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Dog Training



It has been a week and today I went back to Slash’s house for his second lesson. O’ what a…

the behavioral rollercoaster

Slash and his Human Siblings

The Follow up

It has been a week and today I went back to Slash’s house for his second lesson. O’ what a difference a week can make. Slash came to the driveway when I pulled up, sat down and watched me get out of the car. I squatted down, said his name and he came right up to me, tail wagging, but….NO jumping! Michelle came out the front door to greet me and Slash ran over to her and….NO jumping! Then the two young kids came out and, guess what, no jumping. I could tell right away that Michelle and her family had done their homework.

The New Slash

Before working with Slash, Michelle and I needed to catch up on how the week had gone. He was now eating two meals a day, rather than free feeding; he was rarely jumping up on them; he sat when asked; he was digging less; and walks were more enjoyable now that they had learned how to do “The Proper Walk”. As we were talking I noticed the most wonderful thing… Slash had laid down in the grass a short distance away from us and was content. The kids sat down in the patio chairs and instead of jumping and biting at their clothes, he sat beside them. He did invade their space a bit but the reduction in his mouthing was remarkable!

The Behavioral Rollercoaster

Everyone in the family thought things were going very well, but not perfect, yet. When off the leash, Slash still had some wild moments where he would jump, pull at clothes and then roll over as if to ask for a belly rub, only to start biting at your hands. Michelle and I discussed continued corrections and solutions.

Next, we worked with Slash on toy interaction. He played with his toys when he was by himself but when people were in the yard he only wanted to play with the humans – like they were dogs. We discussed keeping some toys inside as special toys that Slash only played with when he was with his family. This will allow him to use his mouth the way he wants but on a toy, rather than the human. This is a balancing act: You do not want to reward him for biting by putting a toy in his mouth. We would ask Slash to sit and then free him to get his toy, play a bit of tug before having him release it, and continue the game again. Slash was slowly getting the hang of it and I am confident that if they do as well with his homework this week he will continue to improve.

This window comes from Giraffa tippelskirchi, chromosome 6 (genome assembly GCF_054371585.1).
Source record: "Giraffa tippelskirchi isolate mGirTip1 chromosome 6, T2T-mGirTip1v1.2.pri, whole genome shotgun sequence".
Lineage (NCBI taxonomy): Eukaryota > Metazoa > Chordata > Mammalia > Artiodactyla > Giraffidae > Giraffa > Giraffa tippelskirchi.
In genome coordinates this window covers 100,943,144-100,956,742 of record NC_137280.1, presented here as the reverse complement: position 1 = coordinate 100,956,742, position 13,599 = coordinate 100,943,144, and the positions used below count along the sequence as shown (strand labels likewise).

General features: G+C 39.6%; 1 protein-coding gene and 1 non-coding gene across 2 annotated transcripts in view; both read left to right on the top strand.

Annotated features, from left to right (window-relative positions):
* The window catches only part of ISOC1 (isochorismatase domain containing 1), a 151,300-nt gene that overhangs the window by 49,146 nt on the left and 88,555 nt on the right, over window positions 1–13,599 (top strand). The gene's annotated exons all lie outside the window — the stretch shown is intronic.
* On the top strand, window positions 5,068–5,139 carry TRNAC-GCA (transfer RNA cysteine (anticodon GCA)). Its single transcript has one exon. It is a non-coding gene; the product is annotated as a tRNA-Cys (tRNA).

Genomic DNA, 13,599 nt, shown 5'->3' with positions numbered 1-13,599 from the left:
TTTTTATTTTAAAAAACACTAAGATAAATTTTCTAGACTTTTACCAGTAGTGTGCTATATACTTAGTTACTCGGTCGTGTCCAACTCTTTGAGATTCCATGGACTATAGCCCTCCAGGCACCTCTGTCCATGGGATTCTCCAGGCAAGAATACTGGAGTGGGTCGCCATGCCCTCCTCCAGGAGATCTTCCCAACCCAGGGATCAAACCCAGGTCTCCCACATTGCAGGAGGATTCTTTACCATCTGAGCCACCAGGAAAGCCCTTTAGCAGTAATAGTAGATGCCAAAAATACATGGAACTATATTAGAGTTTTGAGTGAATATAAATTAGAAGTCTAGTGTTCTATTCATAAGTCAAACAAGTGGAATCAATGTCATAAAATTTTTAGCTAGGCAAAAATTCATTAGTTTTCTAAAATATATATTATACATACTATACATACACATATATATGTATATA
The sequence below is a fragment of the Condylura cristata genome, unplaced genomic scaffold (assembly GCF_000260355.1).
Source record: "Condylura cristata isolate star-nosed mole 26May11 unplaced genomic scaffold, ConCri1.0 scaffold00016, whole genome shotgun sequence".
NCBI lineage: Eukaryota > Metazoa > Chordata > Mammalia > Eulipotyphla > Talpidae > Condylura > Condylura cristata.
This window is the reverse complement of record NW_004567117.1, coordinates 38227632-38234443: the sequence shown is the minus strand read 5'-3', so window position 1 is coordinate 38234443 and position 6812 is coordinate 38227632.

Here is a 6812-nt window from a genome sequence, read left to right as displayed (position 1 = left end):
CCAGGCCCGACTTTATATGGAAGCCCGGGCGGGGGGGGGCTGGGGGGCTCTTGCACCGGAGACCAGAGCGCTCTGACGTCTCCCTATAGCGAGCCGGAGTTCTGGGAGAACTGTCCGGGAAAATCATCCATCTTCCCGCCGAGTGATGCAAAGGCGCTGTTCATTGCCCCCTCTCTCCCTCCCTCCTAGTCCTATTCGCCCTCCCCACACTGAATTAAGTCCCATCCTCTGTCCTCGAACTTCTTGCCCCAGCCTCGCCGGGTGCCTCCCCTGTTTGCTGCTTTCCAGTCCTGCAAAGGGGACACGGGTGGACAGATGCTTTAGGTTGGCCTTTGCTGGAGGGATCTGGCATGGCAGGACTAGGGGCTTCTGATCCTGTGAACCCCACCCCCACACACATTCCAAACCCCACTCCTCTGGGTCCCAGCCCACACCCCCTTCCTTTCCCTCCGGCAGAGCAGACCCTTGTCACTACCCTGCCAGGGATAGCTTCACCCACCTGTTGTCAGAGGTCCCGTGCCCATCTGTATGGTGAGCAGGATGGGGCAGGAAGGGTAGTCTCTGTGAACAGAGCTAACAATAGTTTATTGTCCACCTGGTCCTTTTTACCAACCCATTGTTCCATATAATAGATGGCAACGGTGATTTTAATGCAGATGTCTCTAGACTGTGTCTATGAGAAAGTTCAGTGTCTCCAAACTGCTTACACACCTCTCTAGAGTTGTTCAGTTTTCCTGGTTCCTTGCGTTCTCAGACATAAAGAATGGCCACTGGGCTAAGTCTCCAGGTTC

The New Command

One of the other things Michelle was struggling with was Slash’s game-playing when she was outside hanging laundry. When she wasn’t looking, Slash would steal something from the basket in an attempt to have her chase him. She could tie him up while she did the laundry but neither one of us wanted to do that so we decided that teaching Slash a “climb” command would be best. The Climb command teaches him to go to a bed or any predetermined object and stay put. She can move the object around the yard and also use multiple objects… the only requirement for Slash is that he does not get off the “climb”. We also discussed that as Slash gets better with the command they can eat on the patio without him trying to get the food, the kids can have friends over without him jumping all over them, and they could really enjoy having Slash around without him always being underfoot and into everything they were trying to do. As I said last week, Slash is smart; he caught on very quickly and was thrilled to be learning something new!

Next Week

I left Michelle and Slash with new homework to work on, new ideas for calming techniques, and teaching him how to choose calm vs. jumping/mouthing. They are very eager to help Slash become the dog they want and he is very capable. One of my favorite things about dog training is obviously seeing the change in the dog but especially the change in the humans. In the moment, you do not realize just how much stress it causes when your dog is acting out. It isn’t until after the fact, after they are better behaved and you feel a sense of calm and happiness, that you realize how much you were missing it. Bringing a dog into our lives is supposed to be happy and exciting. It’s about bonding with and loving this new furry family member, but it is also about learning and growing, and not just for your pup. There is a lot we can learn about ourselves as we teach and work with our dogs.


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